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Unformatted text preview: ginia; the self-identification of "free" workers as white in the antebellum North (Roediger 1991); and the
construction of a "white republic" in the late 19th century (Saxton 1990). These studies, in some cases quite prodigious intellectual efforts, have had a significant impact
on how we understand not only racial formation, but also class formation and the developing forms of popular culture in US history. What they reveal above all is how
crucial the construction of whiteness was, and remains, for the development and maintenance of capitalist class rule in the US. Furthermore, these studies also show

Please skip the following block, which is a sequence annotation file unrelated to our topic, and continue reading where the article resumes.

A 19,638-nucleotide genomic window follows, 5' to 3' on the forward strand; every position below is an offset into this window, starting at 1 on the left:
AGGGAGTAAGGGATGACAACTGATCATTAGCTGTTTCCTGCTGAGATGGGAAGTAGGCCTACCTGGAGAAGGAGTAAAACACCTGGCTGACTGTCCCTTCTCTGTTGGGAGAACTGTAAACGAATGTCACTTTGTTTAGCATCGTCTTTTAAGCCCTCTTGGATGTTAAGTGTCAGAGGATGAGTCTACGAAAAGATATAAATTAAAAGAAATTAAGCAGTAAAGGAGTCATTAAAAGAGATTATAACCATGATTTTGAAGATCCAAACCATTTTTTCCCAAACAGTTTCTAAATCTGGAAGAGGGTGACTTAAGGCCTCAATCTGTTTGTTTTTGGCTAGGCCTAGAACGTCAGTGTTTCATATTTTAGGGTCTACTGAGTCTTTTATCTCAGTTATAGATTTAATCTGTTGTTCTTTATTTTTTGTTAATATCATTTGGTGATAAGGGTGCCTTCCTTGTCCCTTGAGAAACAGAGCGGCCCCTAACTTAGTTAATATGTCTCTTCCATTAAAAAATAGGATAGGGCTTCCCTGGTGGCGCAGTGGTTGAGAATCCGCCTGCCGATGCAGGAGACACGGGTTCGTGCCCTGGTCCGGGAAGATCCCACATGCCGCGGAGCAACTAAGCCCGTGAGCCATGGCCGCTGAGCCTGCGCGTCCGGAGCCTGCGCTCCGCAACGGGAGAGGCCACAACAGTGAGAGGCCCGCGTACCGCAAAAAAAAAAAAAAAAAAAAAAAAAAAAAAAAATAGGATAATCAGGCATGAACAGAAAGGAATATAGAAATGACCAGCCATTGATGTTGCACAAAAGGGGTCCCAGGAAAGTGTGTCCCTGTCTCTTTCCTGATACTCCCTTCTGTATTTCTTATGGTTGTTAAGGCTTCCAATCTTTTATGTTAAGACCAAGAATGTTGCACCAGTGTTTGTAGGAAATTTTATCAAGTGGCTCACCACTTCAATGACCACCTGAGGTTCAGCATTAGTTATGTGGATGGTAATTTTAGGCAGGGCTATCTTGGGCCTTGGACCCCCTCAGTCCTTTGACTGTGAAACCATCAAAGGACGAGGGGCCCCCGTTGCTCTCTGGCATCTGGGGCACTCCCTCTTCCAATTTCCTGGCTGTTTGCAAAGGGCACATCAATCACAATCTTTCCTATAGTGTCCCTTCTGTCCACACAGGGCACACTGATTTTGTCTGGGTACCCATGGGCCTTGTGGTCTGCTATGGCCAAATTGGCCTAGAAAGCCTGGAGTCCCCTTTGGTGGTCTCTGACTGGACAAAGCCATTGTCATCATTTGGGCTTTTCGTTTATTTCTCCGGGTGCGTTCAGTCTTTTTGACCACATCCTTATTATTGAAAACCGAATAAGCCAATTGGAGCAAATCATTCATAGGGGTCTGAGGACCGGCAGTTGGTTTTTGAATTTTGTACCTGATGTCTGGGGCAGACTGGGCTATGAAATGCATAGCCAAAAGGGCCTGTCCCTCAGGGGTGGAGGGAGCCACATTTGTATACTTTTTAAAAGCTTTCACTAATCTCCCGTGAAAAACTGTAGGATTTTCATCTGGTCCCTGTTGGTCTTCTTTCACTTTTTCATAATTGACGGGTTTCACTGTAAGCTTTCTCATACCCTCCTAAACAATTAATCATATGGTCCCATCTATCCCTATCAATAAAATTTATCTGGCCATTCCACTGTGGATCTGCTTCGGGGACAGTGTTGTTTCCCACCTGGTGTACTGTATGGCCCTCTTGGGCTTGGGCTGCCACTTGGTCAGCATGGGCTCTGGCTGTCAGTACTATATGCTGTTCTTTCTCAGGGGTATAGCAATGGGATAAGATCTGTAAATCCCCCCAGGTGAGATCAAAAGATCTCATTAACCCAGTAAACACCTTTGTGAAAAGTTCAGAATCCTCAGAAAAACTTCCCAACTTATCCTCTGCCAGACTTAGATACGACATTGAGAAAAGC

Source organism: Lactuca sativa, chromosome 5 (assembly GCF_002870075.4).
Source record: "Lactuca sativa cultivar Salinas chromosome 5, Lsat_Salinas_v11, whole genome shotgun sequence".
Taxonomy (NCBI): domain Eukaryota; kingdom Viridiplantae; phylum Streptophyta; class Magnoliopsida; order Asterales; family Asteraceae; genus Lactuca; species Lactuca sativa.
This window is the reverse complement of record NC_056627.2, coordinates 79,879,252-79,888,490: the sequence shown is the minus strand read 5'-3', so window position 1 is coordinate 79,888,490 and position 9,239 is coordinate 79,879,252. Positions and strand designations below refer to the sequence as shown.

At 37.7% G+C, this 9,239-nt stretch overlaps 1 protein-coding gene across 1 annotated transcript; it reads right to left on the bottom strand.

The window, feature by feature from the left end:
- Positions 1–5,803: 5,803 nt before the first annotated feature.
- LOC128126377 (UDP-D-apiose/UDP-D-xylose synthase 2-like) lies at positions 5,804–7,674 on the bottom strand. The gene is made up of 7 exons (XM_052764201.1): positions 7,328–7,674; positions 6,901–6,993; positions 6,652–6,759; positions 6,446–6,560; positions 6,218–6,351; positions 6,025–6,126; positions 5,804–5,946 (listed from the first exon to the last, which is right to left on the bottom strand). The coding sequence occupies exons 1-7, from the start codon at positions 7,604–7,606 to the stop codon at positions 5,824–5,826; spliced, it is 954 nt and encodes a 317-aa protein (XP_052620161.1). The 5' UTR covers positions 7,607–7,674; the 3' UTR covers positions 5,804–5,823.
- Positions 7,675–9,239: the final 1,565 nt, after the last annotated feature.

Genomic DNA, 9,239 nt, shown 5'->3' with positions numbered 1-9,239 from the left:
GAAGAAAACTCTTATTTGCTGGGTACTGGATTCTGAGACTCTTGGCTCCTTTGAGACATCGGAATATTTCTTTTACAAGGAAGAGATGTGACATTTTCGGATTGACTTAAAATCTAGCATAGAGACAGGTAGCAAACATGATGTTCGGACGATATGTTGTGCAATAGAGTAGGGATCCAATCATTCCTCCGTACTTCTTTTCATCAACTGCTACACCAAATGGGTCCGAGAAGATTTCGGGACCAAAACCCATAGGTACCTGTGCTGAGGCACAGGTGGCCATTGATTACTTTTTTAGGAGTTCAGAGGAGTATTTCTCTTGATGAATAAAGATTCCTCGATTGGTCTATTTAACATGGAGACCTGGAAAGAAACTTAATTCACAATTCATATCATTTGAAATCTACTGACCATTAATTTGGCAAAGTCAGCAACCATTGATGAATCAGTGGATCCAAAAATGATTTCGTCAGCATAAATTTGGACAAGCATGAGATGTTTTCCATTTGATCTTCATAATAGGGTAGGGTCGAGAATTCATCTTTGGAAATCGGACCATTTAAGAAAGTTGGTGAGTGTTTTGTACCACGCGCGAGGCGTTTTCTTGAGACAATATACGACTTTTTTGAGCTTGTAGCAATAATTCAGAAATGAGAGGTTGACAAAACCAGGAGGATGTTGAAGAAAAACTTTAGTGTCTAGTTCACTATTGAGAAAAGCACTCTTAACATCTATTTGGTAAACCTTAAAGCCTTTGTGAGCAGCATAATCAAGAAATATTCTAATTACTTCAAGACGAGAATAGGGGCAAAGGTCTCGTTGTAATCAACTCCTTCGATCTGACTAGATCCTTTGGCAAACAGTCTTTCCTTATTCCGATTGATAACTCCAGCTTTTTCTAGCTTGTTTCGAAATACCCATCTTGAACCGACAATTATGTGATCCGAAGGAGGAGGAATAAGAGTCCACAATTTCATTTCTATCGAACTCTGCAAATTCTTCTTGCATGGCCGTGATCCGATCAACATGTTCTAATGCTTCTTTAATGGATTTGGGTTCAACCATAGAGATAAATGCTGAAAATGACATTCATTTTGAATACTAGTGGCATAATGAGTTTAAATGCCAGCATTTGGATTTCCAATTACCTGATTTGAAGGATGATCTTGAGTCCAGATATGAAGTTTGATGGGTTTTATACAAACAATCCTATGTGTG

how the meaning of whiteness, like that of race in general, has time and again proved flexible enough to adapt to shifts in the capitalist division of labor, to reform
initiatives which extended democratic rights, and to changes in ideology and cultural representation. The core message of the abolitionist project is the imperative of repudiation of white identity and white privilege, the requirement that "the lie...
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This document was uploaded on 03/26/2014.
- Spring '14